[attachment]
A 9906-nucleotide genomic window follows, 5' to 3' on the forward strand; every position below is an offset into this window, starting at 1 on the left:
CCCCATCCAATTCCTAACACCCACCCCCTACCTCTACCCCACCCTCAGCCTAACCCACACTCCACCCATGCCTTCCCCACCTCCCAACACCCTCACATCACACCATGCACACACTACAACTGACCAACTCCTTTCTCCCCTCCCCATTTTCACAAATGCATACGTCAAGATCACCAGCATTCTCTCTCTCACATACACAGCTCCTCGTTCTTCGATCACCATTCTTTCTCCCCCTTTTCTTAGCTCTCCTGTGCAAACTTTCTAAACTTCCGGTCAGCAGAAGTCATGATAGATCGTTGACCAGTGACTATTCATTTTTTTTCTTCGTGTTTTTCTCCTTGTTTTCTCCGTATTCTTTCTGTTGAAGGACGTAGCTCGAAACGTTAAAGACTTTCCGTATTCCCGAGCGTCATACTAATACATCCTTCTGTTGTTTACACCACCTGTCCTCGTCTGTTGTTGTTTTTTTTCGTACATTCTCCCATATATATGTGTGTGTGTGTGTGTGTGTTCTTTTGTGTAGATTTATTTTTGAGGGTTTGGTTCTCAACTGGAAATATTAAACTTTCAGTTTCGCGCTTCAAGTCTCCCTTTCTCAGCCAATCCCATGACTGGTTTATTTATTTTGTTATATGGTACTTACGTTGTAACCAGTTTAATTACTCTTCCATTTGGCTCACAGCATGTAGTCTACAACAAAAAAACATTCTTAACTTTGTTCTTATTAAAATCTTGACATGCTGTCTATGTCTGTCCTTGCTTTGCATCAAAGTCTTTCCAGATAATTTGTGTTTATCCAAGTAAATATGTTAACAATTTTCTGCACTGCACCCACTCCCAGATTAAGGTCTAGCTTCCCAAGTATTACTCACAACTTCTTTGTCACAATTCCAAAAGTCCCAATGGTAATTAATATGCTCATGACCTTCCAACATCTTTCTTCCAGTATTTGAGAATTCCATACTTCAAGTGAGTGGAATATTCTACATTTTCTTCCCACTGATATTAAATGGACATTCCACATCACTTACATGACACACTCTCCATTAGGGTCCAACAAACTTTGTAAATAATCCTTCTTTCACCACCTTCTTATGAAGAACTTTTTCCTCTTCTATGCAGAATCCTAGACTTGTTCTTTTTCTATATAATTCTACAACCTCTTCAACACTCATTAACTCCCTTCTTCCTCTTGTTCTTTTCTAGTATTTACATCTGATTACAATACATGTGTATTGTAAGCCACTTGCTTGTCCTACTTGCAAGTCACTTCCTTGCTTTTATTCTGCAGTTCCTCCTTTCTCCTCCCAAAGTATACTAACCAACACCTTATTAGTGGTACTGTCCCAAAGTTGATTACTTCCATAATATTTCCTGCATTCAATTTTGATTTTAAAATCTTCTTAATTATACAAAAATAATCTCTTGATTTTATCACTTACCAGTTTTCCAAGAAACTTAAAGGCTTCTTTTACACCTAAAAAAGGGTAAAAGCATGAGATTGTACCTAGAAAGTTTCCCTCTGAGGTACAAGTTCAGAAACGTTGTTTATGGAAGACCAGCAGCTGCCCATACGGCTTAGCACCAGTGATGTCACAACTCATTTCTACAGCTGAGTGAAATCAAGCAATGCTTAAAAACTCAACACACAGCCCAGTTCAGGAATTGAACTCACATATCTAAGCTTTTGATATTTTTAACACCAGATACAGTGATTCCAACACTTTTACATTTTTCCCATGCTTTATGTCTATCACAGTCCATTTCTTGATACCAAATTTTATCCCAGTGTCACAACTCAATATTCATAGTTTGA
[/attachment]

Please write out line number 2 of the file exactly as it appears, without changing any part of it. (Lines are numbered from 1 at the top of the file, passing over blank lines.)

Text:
CCCCATCCAATTCCTAACACCCACCCCCTACCTCTACCCCACCCTCAGCCTAACCCACACTCCACCCATGCCTTCCCCACCTCCCAACACCCTCACATCACACCATGCACACACTACAACTGACCAACTCCTTTCTCCCCTCCCCATTTTCACAAATGCATACGTCAAGATCACCAGCATTCTCTCTCTCACATACACAGCTCCTCGTTCTTCGATCACCATTCTTTCTCCCCCTTTTCTTAGCTCTCCTGTGCAAACTTTCTAAACTTCCGGTCAGCAGAAGTCATGATAGATCGTTGACCAGTGACTATTCATTTTTTTTCTTCGTGTTTTTCTCCTTGTTTTCTCCGTATTCTTTCTGTTGAAGGACGTAGCTCGAAACGTTAAAGACTTTCCGTATTCCCGAGCGTCATACTAATACATCCTTCTGTTGTTTACACCACCTGTCCTCGTCTGTTGTTGTTTTTTTTCGTACATTCTCCCATATATATGTGTGTGTGTGTGTGTGTGTTCTTTTGTGTAGATTTATTTTTGAGGGTTTGGTTCTCAACTGGAAATATTAAACTTTCAGTTTCGCGCTTCAAGTCTCCCTTTCTCAGCCAATCCCATGACTGGTTTATTTATTTTGTTATATGGTACTTACGTTGTAACCAGTTTAATTACTCTTCCATTTGGCTCACAGCATGTAGTCTACAACAAAAAAACATTCTTAACTTTGTTCTTATTAAAATCTTGACATGCTGTCTATGTCTGTCCTTGCTTTGCATCAAAGTCTTTCCAGATAATTTGTGTTTATCCAAGTAAATATGTTAACAATTTTCTGCACTGCACCCACTCCCAGATTAAGGTCTAGCTTCCCAAGTATTACTCACAACTTCTTTGTCACAATTCCAAAAGTCCCAATGGTAATTAATATGCTCATGACCTTCCAACATCTTTCTTCCAGTATTTGAGAATTCCATACTTCAAGTGAGTGGAATATTCTACATTTTCTTCCCACTGATATTAAATGGACATTCCACATCACTTACATGACACACTCTCCATTAGGGTCCAACAAACTTTGTAAATAATCCTTCTTTCACCACCTTCTTATGAAGAACTTTTTCCTCTTCTATGCAGAATCCTAGACTTGTTCTTTTTCTATATAATTCTACAACCTCTTCAACACTCATTAACTCCCTTCTTCCTCTTGTTCTTTTCTAGTATTTACATCTGATTACAATACATGTGTATTGTAAGCCACTTGCTTGTCCTACTTGCAAGTCACTTCCTTGCTTTTATTCTGCAGTTCCTCCTTTCTCCTCCCAAAGTATACTAACCAACACCTTATTAGTGGTACTGTCCCAAAGTTGATTACTTCCATAATATTTCCTGCATTCAATTTTGATTTTAAAATCTTCTTAATTATACAAAAATAATCTCTTGATTTTATCACTTACCAGTTTTCCAAGAAACTTAAAGGCTTCTTTTACACCTAAAAAAGGGTAAAAGCATGAGATTGTACCTAGAAAGTTTCCCTCTGAGGTACAAGTTCAGAAACGTTGTTTATGGAAGACCAGCAGCTGCCCATACGGCTTAGCACCAGTGATGTCACAACTCATTTCTACAGCTGAGTGAAATCAAGCAATGCTTAAAAACTCAACACACAGCCCAGTTCAGGAATTGAACTCACATATCTAAGCTTTTGATATTTTTAACACCAGATACAGTGATTCCAACACTTTTACATTTTTCCCATGCTTTATGTCTATCACAGTCCATTTCTTGATACCAAATTTTATCCCAGTGTCACAACTCAATATTCATAGTTTGA